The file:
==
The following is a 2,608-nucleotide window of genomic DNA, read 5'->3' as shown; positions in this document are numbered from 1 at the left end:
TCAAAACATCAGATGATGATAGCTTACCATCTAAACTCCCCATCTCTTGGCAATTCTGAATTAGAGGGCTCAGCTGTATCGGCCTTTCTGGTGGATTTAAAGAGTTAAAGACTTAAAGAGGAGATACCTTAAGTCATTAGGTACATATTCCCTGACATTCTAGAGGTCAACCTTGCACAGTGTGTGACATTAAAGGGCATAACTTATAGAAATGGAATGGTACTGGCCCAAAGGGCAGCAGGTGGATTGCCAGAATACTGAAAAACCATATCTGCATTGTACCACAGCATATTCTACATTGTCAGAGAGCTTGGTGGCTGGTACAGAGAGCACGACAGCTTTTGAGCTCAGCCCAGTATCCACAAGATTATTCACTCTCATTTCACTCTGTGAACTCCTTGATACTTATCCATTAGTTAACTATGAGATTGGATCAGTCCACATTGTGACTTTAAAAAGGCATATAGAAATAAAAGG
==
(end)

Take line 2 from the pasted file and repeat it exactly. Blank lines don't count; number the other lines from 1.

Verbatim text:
TCAAAACATCAGATGATGATAGCTTACCATCTAAACTCCCCATCTCTTGGCAATTCTGAATTAGAGGGCTCAGCTGTATCGGCCTTTCTGGTGGATTTAAAGAGTTAAAGACTTAAAGAGGAGATACCTTAAGTCATTAGGTACATATTCCCTGACATTCTAGAGGTCAACCTTGCACAGTGTGTGACATTAAAGGGCATAACTTATAGAAATGGAATGGTACTGGCCCAAAGGGCAGCAGGTGGATTGCCAGAATACTGAAAAACCATATCTGCATTGTACCACAGCATATTCTACATTGTCAGAGAGCTTGGTGGCTGGTACAGAGAGCACGACAGCTTTTGAGCTCAGCCCAGTATCCACAAGATTATTCACTCTCATTTCACTCTGTGAACTCCTTGATACTTATCCATTAGTTAACTATGAGATTGGATCAGTCCACATTGTGACTTTAAAAAGGCATATAGAAATAAAAGG